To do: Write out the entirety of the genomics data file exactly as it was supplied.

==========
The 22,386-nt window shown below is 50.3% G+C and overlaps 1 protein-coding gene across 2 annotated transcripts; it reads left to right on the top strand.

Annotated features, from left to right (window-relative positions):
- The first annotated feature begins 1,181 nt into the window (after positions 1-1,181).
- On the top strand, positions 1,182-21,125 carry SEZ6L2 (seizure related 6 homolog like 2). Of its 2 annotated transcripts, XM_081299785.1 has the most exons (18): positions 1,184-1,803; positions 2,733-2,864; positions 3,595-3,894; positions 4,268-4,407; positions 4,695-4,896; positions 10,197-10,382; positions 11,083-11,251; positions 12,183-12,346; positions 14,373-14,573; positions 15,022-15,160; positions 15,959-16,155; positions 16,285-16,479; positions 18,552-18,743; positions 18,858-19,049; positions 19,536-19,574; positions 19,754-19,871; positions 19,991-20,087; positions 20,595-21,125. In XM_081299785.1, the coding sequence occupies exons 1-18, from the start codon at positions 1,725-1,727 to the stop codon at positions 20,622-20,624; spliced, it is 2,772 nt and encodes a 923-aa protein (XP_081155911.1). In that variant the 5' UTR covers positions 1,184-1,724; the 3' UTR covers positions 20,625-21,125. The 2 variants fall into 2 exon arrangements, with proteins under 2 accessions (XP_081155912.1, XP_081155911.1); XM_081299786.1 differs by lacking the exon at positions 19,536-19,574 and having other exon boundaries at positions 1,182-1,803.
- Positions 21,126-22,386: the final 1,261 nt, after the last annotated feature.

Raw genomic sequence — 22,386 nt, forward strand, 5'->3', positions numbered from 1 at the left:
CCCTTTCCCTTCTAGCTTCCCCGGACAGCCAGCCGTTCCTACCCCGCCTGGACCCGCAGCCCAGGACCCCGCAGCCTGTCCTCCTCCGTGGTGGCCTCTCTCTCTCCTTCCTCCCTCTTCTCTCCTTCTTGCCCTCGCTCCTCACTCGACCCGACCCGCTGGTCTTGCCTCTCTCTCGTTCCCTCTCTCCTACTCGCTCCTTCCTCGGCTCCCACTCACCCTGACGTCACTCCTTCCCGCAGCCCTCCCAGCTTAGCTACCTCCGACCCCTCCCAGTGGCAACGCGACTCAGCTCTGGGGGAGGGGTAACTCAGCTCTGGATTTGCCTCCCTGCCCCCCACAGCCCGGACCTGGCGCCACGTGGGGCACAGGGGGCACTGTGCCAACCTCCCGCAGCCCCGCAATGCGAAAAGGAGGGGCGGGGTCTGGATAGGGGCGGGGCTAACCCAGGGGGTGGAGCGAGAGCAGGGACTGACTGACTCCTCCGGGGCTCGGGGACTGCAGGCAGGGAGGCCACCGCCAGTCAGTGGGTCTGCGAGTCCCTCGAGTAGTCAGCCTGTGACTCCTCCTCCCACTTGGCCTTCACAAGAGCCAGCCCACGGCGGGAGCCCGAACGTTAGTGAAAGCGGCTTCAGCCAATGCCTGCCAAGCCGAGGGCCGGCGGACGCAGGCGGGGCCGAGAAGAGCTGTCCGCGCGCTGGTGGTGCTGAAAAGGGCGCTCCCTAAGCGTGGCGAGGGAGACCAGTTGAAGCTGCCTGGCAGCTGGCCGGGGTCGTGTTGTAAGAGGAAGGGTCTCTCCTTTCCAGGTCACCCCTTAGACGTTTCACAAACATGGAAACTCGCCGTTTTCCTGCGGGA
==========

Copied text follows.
The 22,386-nt window shown below is 50.3% G+C and overlaps 1 protein-coding gene across 2 annotated transcripts; it reads left to right on the top strand.

Annotated features, from left to right (window-relative positions):
- The first annotated feature begins 1,181 nt into the window (after positions 1-1,181).
- On the top strand, positions 1,182-21,125 carry SEZ6L2 (seizure related 6 homolog like 2). Of its 2 annotated transcripts, XM_081299785.1 has the most exons (18): positions 1,184-1,803; positions 2,733-2,864; positions 3,595-3,894; positions 4,268-4,407; positions 4,695-4,896; positions 10,197-10,382; positions 11,083-11,251; positions 12,183-12,346; positions 14,373-14,573; positions 15,022-15,160; positions 15,959-16,155; positions 16,285-16,479; positions 18,552-18,743; positions 18,858-19,049; positions 19,536-19,574; positions 19,754-19,871; positions 19,991-20,087; positions 20,595-21,125. In XM_081299785.1, the coding sequence occupies exons 1-18, from the start codon at positions 1,725-1,727 to the stop codon at positions 20,622-20,624; spliced, it is 2,772 nt and encodes a 923-aa protein (XP_081155911.1). In that variant the 5' UTR covers positions 1,184-1,724; the 3' UTR covers positions 20,625-21,125. The 2 variants fall into 2 exon arrangements, with proteins under 2 accessions (XP_081155912.1, XP_081155911.1); XM_081299786.1 differs by lacking the exon at positions 19,536-19,574 and having other exon boundaries at positions 1,182-1,803.
- Positions 21,126-22,386: the final 1,261 nt, after the last annotated feature.

Raw genomic sequence — 22,386 nt, forward strand, 5'->3', positions numbered from 1 at the left:
CCCTTTCCCTTCTAGCTTCCCCGGACAGCCAGCCGTTCCTACCCCGCCTGGACCCGCAGCCCAGGACCCCGCAGCCTGTCCTCCTCCGTGGTGGCCTCTCTCTCTCCTTCCTCCCTCTTCTCTCCTTCTTGCCCTCGCTCCTCACTCGACCCGACCCGCTGGTCTTGCCTCTCTCTCGTTCCCTCTCTCCTACTCGCTCCTTCCTCGGCTCCCACTCACCCTGACGTCACTCCTTCCCGCAGCCCTCCCAGCTTAGCTACCTCCGACCCCTCCCAGTGGCAACGCGACTCAGCTCTGGGGGAGGGGTAACTCAGCTCTGGATTTGCCTCCCTGCCCCCCACAGCCCGGACCTGGCGCCACGTGGGGCACAGGGGGCACTGTGCCAACCTCCCGCAGCCCCGCAATGCGAAAAGGAGGGGCGGGGTCTGGATAGGGGCGGGGCTAACCCAGGGGGTGGAGCGAGAGCAGGGACTGACTGACTCCTCCGGGGCTCGGGGACTGCAGGCAGGGAGGCCACCGCCAGTCAGTGGGTCTGCGAGTCCCTCGAGTAGTCAGCCTGTGACTCCTCCTCCCACTTGGCCTTCACAAGAGCCAGCCCACGGCGGGAGCCCGAACGTTAGTGAAAGCGGCTTCAGCCAATGCCTGCCAAGCCGAGGGCCGGCGGACGCAGGCGGGGCCGAGAAGAGCTGTCCGCGCGCTGGTGGTGCTGAAAAGGGCGCTCCCTAAGCGTGGCGAGGGAGACCAGTTGAAGCTGCCTGGCAGCTGGCCGGGGTCGTGTTGTAAGAGGAAGGGTCTCTCCTTTCCAGGTCACCCCTTAGACGTTTCACAAACATGGAAACTCGCCGTTTTCCTGCGGGA